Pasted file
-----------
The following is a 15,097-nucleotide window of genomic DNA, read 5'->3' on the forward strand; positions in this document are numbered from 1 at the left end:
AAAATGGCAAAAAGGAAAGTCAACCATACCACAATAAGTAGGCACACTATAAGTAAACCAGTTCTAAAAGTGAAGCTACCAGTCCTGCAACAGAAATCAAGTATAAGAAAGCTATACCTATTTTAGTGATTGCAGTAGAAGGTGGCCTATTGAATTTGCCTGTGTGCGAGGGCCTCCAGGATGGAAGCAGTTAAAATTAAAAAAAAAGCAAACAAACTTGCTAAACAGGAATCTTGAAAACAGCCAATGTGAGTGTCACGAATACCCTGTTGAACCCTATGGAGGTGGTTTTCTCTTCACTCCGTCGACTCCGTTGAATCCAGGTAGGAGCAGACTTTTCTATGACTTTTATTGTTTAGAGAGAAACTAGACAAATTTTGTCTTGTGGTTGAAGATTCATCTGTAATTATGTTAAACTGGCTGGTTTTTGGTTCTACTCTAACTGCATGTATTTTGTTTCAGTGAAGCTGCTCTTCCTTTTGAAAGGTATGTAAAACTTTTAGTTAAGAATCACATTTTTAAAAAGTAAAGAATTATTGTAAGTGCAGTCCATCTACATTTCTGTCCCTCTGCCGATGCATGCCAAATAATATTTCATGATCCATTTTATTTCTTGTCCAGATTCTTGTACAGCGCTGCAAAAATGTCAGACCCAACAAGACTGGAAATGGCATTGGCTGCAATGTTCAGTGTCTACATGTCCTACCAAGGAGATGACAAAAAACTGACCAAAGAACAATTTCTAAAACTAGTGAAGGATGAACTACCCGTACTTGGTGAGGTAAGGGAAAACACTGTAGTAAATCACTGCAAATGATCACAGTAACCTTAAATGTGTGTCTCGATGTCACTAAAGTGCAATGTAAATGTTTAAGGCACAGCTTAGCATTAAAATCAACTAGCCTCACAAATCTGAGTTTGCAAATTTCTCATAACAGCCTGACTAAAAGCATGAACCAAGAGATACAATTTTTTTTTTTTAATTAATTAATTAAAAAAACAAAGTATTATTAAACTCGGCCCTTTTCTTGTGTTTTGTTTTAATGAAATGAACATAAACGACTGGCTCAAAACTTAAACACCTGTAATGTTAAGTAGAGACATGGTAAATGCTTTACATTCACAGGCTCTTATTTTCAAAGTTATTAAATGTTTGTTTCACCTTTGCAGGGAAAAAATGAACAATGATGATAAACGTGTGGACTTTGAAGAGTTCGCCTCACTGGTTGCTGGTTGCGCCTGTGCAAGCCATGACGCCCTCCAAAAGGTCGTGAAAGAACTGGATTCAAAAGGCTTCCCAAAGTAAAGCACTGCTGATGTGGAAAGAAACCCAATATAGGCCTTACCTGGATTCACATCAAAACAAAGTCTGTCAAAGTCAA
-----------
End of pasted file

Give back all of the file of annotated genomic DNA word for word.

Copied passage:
The following is a 15,097-nucleotide window of genomic DNA, read 5'->3' on the forward strand; positions in this document are numbered from 1 at the left end:
AAAATGGCAAAAAGGAAAGTCAACCATACCACAATAAGTAGGCACACTATAAGTAAACCAGTTCTAAAAGTGAAGCTACCAGTCCTGCAACAGAAATCAAGTATAAGAAAGCTATACCTATTTTAGTGATTGCAGTAGAAGGTGGCCTATTGAATTTGCCTGTGTGCGAGGGCCTCCAGGATGGAAGCAGTTAAAATTAAAAAAAAAGCAAACAAACTTGCTAAACAGGAATCTTGAAAACAGCCAATGTGAGTGTCACGAATACCCTGTTGAACCCTATGGAGGTGGTTTTCTCTTCACTCCGTCGACTCCGTTGAATCCAGGTAGGAGCAGACTTTTCTATGACTTTTATTGTTTAGAGAGAAACTAGACAAATTTTGTCTTGTGGTTGAAGATTCATCTGTAATTATGTTAAACTGGCTGGTTTTTGGTTCTACTCTAACTGCATGTATTTTGTTTCAGTGAAGCTGCTCTTCCTTTTGAAAGGTATGTAAAACTTTTAGTTAAGAATCACATTTTTAAAAAGTAAAGAATTATTGTAAGTGCAGTCCATCTACATTTCTGTCCCTCTGCCGATGCATGCCAAATAATATTTCATGATCCATTTTATTTCTTGTCCAGATTCTTGTACAGCGCTGCAAAAATGTCAGACCCAACAAGACTGGAAATGGCATTGGCTGCAATGTTCAGTGTCTACATGTCCTACCAAGGAGATGACAAAAAACTGACCAAAGAACAATTTCTAAAACTAGTGAAGGATGAACTACCCGTACTTGGTGAGGTAAGGGAAAACACTGTAGTAAATCACTGCAAATGATCACAGTAACCTTAAATGTGTGTCTCGATGTCACTAAAGTGCAATGTAAATGTTTAAGGCACAGCTTAGCATTAAAATCAACTAGCCTCACAAATCTGAGTTTGCAAATTTCTCATAACAGCCTGACTAAAAGCATGAACCAAGAGATACAATTTTTTTTTTTTAATTAATTAATTAAAAAAACAAAGTATTATTAAACTCGGCCCTTTTCTTGTGTTTTGTTTTAATGAAATGAACATAAACGACTGGCTCAAAACTTAAACACCTGTAATGTTAAGTAGAGACATGGTAAATGCTTTACATTCACAGGCTCTTATTTTCAAAGTTATTAAATGTTTGTTTCACCTTTGCAGGGAAAAAATGAACAATGATGATAAACGTGTGGACTTTGAAGAGTTCGCCTCACTGGTTGCTGGTTGCGCCTGTGCAAGCCATGACGCCCTCCAAAAGGTCGTGAAAGAACTGGATTCAAAAGGCTTCCCAAAGTAAAGCACTGCTGATGTGGAAAGAAACCCAATATAGGCCTTACCTGGATTCACATCAAAACAAAGTCTGTCAAAGTCAA